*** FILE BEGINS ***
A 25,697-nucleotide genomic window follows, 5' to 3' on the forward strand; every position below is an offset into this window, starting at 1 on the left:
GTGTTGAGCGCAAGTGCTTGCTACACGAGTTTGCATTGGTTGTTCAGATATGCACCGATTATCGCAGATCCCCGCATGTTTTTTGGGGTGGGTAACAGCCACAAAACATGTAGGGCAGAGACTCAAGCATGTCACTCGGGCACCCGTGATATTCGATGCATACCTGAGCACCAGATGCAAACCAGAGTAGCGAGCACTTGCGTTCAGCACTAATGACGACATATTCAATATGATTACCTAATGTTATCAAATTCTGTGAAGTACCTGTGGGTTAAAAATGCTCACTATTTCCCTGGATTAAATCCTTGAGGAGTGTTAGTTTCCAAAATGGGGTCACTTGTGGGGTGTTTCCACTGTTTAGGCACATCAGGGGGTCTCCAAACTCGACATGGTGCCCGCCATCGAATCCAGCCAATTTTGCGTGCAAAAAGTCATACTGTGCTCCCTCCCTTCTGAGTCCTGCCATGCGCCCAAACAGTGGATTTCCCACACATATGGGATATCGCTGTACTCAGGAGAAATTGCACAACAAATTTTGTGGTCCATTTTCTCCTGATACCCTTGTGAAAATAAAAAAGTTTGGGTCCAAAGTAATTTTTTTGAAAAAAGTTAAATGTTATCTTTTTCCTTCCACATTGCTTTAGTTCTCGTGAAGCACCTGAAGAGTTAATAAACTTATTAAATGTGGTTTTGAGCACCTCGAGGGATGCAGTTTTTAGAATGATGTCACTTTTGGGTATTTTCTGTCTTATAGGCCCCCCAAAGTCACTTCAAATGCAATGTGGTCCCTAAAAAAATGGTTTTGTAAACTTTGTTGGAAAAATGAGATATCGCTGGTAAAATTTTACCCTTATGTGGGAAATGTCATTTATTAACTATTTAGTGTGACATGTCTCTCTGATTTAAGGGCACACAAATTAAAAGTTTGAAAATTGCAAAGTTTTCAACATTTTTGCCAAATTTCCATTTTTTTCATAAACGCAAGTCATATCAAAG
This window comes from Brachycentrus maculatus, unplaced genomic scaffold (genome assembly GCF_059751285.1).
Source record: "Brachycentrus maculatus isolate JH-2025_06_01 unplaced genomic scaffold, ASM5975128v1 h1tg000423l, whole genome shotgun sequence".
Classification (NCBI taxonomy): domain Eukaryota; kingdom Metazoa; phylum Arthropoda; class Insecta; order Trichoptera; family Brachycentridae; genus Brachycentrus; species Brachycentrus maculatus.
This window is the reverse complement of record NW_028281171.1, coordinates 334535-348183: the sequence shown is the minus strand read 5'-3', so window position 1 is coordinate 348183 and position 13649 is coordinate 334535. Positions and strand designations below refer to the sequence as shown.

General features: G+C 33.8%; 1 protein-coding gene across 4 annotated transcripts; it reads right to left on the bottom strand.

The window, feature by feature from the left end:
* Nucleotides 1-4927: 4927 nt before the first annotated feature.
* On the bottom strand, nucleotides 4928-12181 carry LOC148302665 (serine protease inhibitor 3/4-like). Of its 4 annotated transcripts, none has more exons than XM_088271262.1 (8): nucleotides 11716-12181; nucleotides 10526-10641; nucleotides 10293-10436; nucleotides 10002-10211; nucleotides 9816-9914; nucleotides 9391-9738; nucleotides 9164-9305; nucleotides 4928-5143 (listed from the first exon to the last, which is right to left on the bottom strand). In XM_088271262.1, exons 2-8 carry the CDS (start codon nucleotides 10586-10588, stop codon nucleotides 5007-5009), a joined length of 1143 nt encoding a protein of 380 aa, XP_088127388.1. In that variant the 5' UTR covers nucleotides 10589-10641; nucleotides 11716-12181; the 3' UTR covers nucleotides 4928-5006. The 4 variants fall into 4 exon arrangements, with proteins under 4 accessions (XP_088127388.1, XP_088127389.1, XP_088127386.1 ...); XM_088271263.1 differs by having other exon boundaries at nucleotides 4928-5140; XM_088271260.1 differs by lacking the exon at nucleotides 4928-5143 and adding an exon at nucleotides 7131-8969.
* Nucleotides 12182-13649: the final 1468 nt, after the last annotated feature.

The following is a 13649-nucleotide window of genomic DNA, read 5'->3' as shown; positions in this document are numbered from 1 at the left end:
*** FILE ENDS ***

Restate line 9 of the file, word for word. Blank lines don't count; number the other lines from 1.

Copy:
* Nucleotides 1-4927: 4927 nt before the first annotated feature.